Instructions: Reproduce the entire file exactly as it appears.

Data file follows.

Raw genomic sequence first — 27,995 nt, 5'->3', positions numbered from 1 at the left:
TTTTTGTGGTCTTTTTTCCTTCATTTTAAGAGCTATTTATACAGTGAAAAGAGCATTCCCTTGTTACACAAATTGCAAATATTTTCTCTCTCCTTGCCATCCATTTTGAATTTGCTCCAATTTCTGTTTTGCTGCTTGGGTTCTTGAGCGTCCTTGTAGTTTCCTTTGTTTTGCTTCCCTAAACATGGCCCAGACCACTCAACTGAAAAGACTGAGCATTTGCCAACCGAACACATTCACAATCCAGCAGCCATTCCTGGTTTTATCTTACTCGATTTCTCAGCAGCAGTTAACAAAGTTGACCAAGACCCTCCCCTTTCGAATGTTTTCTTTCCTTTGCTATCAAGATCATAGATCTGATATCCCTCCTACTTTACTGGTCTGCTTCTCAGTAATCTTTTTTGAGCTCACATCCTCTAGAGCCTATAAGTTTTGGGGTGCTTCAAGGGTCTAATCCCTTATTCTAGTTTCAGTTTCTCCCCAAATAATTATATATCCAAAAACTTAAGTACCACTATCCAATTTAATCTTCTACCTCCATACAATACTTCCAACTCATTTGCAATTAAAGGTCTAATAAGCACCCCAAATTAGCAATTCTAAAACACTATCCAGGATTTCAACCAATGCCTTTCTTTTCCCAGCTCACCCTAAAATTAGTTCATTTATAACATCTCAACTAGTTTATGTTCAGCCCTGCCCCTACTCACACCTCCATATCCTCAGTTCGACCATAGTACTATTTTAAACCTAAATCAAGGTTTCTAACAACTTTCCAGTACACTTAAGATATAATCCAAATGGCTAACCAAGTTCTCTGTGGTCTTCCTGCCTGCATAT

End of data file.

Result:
Raw genomic sequence first — 27,995 nt, 5'->3', positions numbered from 1 at the left:
TTTTTGTGGTCTTTTTTCCTTCATTTTAAGAGCTATTTATACAGTGAAAAGAGCATTCCCTTGTTACACAAATTGCAAATATTTTCTCTCTCCTTGCCATCCATTTTGAATTTGCTCCAATTTCTGTTTTGCTGCTTGGGTTCTTGAGCGTCCTTGTAGTTTCCTTTGTTTTGCTTCCCTAAACATGGCCCAGACCACTCAACTGAAAAGACTGAGCATTTGCCAACCGAACACATTCACAATCCAGCAGCCATTCCTGGTTTTATCTTACTCGATTTCTCAGCAGCAGTTAACAAAGTTGACCAAGACCCTCCCCTTTCGAATGTTTTCTTTCCTTTGCTATCAAGATCATAGATCTGATATCCCTCCTACTTTACTGGTCTGCTTCTCAGTAATCTTTTTTGAGCTCACATCCTCTAGAGCCTATAAGTTTTGGGGTGCTTCAAGGGTCTAATCCCTTATTCTAGTTTCAGTTTCTCCCCAAATAATTATATATCCAAAAACTTAAGTACCACTATCCAATTTAATCTTCTACCTCCATACAATACTTCCAACTCATTTGCAATTAAAGGTCTAATAAGCACCCCAAATTAGCAATTCTAAAACACTATCCAGGATTTCAACCAATGCCTTTCTTTTCCCAGCTCACCCTAAAATTAGTTCATTTATAACATCTCAACTAGTTTATGTTCAGCCCTGCCCCTACTCACACCTCCATATCCTCAGTTCGACCATAGTACTATTTTAAACCTAAATCAAGGTTTCTAACAACTTTCCAGTACACTTAAGATATAATCCAAATGGCTAACCAAGTTCTCTGTGGTCTTCCTGCCTGCATAT